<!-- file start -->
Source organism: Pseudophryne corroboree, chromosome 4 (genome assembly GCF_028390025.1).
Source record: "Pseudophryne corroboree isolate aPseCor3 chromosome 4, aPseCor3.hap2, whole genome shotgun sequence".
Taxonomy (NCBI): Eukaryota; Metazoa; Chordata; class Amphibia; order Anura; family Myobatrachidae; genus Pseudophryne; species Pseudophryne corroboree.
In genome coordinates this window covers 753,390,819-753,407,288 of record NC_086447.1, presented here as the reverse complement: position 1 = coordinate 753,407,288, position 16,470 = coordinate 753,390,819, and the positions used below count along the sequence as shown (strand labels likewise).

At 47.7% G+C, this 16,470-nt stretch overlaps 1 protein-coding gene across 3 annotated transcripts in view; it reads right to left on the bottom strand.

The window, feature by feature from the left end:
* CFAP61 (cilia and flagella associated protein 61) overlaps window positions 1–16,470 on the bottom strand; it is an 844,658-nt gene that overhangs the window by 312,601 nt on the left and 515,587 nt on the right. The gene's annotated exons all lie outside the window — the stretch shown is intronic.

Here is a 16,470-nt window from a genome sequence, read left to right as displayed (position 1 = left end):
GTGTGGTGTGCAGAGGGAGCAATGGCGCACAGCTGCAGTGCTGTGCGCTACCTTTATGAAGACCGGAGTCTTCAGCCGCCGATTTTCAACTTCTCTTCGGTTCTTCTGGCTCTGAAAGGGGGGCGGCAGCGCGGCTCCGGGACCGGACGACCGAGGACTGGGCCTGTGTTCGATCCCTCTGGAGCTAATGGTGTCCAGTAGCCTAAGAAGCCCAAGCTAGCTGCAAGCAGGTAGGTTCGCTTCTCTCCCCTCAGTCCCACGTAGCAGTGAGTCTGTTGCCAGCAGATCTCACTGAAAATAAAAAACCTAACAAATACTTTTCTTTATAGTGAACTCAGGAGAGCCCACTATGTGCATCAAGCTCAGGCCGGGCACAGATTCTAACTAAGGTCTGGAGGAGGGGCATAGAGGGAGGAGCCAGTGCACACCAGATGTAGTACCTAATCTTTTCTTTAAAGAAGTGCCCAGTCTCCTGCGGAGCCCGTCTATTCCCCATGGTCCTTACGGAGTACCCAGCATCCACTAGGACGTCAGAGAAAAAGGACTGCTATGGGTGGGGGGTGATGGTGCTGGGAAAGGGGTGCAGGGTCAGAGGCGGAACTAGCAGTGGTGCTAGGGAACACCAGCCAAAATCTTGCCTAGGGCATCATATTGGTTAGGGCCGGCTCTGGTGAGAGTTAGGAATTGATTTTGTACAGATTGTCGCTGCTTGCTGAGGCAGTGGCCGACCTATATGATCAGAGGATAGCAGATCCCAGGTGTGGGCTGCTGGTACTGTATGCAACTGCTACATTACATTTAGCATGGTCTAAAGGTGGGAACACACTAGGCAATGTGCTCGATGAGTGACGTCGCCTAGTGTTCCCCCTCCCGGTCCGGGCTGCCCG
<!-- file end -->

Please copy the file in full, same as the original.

Source organism: Pseudophryne corroboree, chromosome 4 (genome assembly GCF_028390025.1).
Source record: "Pseudophryne corroboree isolate aPseCor3 chromosome 4, aPseCor3.hap2, whole genome shotgun sequence".
Taxonomy (NCBI): Eukaryota; Metazoa; Chordata; class Amphibia; order Anura; family Myobatrachidae; genus Pseudophryne; species Pseudophryne corroboree.
In genome coordinates this window covers 753,390,819-753,407,288 of record NC_086447.1, presented here as the reverse complement: position 1 = coordinate 753,407,288, position 16,470 = coordinate 753,390,819, and the positions used below count along the sequence as shown (strand labels likewise).

At 47.7% G+C, this 16,470-nt stretch overlaps 1 protein-coding gene across 3 annotated transcripts in view; it reads right to left on the bottom strand.

The window, feature by feature from the left end:
* CFAP61 (cilia and flagella associated protein 61) overlaps window positions 1–16,470 on the bottom strand; it is an 844,658-nt gene that overhangs the window by 312,601 nt on the left and 515,587 nt on the right. The gene's annotated exons all lie outside the window — the stretch shown is intronic.

Here is a 16,470-nt window from a genome sequence, read left to right as displayed (position 1 = left end):
GTGTGGTGTGCAGAGGGAGCAATGGCGCACAGCTGCAGTGCTGTGCGCTACCTTTATGAAGACCGGAGTCTTCAGCCGCCGATTTTCAACTTCTCTTCGGTTCTTCTGGCTCTGAAAGGGGGGCGGCAGCGCGGCTCCGGGACCGGACGACCGAGGACTGGGCCTGTGTTCGATCCCTCTGGAGCTAATGGTGTCCAGTAGCCTAAGAAGCCCAAGCTAGCTGCAAGCAGGTAGGTTCGCTTCTCTCCCCTCAGTCCCACGTAGCAGTGAGTCTGTTGCCAGCAGATCTCACTGAAAATAAAAAACCTAACAAATACTTTTCTTTATAGTGAACTCAGGAGAGCCCACTATGTGCATCAAGCTCAGGCCGGGCACAGATTCTAACTAAGGTCTGGAGGAGGGGCATAGAGGGAGGAGCCAGTGCACACCAGATGTAGTACCTAATCTTTTCTTTAAAGAAGTGCCCAGTCTCCTGCGGAGCCCGTCTATTCCCCATGGTCCTTACGGAGTACCCAGCATCCACTAGGACGTCAGAGAAAAAGGACTGCTATGGGTGGGGGGTGATGGTGCTGGGAAAGGGGTGCAGGGTCAGAGGCGGAACTAGCAGTGGTGCTAGGGAACACCAGCCAAAATCTTGCCTAGGGCATCATATTGGTTAGGGCCGGCTCTGGTGAGAGTTAGGAATTGATTTTGTACAGATTGTCGCTGCTTGCTGAGGCAGTGGCCGACCTATATGATCAGAGGATAGCAGATCCCAGGTGTGGGCTGCTGGTACTGTATGCAACTGCTACATTACATTTAGCATGGTCTAAAGGTGGGAACACACTAGGCAATGTGCTCGATGAGTGACGTCGCCTAGTGTTCCCCCTCCCGGTCCGGGCTGCCCG